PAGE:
Christianity And Christianity: The Patristic Period

1254 Words 6 Pages
The Patristic period was a significant time of theological and ideological formation of the Christian Church, during which its foundations were created. The Patristic period served as a time of self-definition and creation of identity for the church, with the defining of beliefs, teachings, and doctrines occurring throughout this era. This time period established the basic beliefs of Christianity and determined the differences between Christianity and Judaism (McGrath, 18). Throughout the Patristic period, Christianity was able to grow and spread, which can be seen through the five main patriarchates of Christianity, which were centers of religious administration. These patriarchates, located in Alexandria, Antioch, Constantinople, Jerusalem, …show more content…
Church tradition consisted of handing down Scripture and practices of faith, so that over multiple generations, Christians would still be practicing and believing the same ideas. Through the handing down of tradition, the church was able to ensure that it was teaching orthodoxly, and that it was remaining true and faithful to the teachings and writings of the Apostles. Church tradition was considered to be “apostolic,” meaning that they could claim direct lineage from the apostles themselves. This claim legitimized the authority of the church and their teachings, and made it possible to refute heterodox teachings, such as those of the Gnostics (McGrath, …show more content…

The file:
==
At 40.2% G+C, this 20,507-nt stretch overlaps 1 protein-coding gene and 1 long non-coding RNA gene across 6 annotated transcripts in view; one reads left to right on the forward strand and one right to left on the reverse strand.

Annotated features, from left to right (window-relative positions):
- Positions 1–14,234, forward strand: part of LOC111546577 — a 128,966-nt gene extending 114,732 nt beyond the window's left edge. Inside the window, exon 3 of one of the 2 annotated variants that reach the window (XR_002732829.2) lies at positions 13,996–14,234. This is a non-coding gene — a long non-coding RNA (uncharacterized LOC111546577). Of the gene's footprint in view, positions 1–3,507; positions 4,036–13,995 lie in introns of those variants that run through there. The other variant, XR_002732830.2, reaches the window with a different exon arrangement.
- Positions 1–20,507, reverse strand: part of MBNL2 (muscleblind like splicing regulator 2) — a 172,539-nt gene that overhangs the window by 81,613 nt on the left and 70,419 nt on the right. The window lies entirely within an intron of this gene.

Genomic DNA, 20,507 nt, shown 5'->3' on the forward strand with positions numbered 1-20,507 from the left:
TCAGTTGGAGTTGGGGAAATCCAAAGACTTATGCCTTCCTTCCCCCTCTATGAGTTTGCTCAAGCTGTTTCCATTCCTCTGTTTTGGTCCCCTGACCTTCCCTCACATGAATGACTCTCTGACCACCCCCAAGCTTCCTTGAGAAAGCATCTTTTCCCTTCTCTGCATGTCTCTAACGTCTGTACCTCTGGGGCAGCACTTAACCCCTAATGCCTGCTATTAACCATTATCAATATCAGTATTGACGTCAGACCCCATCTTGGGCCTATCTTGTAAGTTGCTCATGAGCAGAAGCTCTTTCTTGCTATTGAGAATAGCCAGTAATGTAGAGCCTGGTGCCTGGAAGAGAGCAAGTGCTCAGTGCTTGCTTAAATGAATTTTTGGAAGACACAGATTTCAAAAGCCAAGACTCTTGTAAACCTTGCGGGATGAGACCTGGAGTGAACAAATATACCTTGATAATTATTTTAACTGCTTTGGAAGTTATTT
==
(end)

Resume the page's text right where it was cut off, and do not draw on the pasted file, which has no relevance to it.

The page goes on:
The first aspect of tradition was the Bible and its traditional interpretation. Only church leaders, such as fathers and bishops, were allowed to interpret the Bible, as the interpretation by anyone else could be wrong and lead to heterodox teachings. Because of this, bishops discouraged members of the church from interpreting and even reading the Bible on their own. The second aspect of church tradition dealt with the core Christian beliefs from extra-scriptural sources, or sources in addition to scripture. It was believed that Christian beliefs and practices could come from more than just scripture, but other sources as well. Most of these sources were writings by bishops about scripture, where the bishops would reflect on and evaluate the text. However, there were also other sources, such as liturgy, canon law, and icons, which were religious arts depicting Jesus Christ, Mary, and saints. All of these sources were able to provide a deeper understanding and appreciation for scripture, thus they were included in church traditions (Vishnevskaya, Feb.

Related Documents